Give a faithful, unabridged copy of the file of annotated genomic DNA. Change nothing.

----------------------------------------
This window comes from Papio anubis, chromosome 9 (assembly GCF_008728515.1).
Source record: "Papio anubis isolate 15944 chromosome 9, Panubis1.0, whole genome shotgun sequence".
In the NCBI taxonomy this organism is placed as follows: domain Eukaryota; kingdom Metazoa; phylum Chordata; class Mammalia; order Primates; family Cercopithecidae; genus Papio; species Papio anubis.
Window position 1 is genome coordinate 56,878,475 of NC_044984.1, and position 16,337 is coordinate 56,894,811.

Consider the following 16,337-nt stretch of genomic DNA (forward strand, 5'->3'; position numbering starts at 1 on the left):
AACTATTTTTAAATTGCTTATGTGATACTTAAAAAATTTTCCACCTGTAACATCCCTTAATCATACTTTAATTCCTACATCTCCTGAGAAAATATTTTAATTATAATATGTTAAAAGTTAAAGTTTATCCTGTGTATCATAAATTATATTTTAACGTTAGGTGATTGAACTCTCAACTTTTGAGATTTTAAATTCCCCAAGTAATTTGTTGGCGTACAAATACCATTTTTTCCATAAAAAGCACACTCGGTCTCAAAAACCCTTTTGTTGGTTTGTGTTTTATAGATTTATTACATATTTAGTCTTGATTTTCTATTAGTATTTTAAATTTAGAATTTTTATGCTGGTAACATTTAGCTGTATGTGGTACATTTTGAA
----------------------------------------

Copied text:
This window comes from Papio anubis, chromosome 9 (assembly GCF_008728515.1).
Source record: "Papio anubis isolate 15944 chromosome 9, Panubis1.0, whole genome shotgun sequence".
In the NCBI taxonomy this organism is placed as follows: domain Eukaryota; kingdom Metazoa; phylum Chordata; class Mammalia; order Primates; family Cercopithecidae; genus Papio; species Papio anubis.
Window position 1 is genome coordinate 56,878,475 of NC_044984.1, and position 16,337 is coordinate 56,894,811.

Consider the following 16,337-nt stretch of genomic DNA (forward strand, 5'->3'; position numbering starts at 1 on the left):
AACTATTTTTAAATTGCTTATGTGATACTTAAAAAATTTTCCACCTGTAACATCCCTTAATCATACTTTAATTCCTACATCTCCTGAGAAAATATTTTAATTATAATATGTTAAAAGTTAAAGTTTATCCTGTGTATCATAAATTATATTTTAACGTTAGGTGATTGAACTCTCAACTTTTGAGATTTTAAATTCCCCAAGTAATTTGTTGGCGTACAAATACCATTTTTTCCATAAAAAGCACACTCGGTCTCAAAAACCCTTTTGTTGGTTTGTGTTTTATAGATTTATTACATATTTAGTCTTGATTTTCTATTAGTATTTTAAATTTAGAATTTTTATGCTGGTAACATTTAGCTGTATGTGGTACATTTTGAA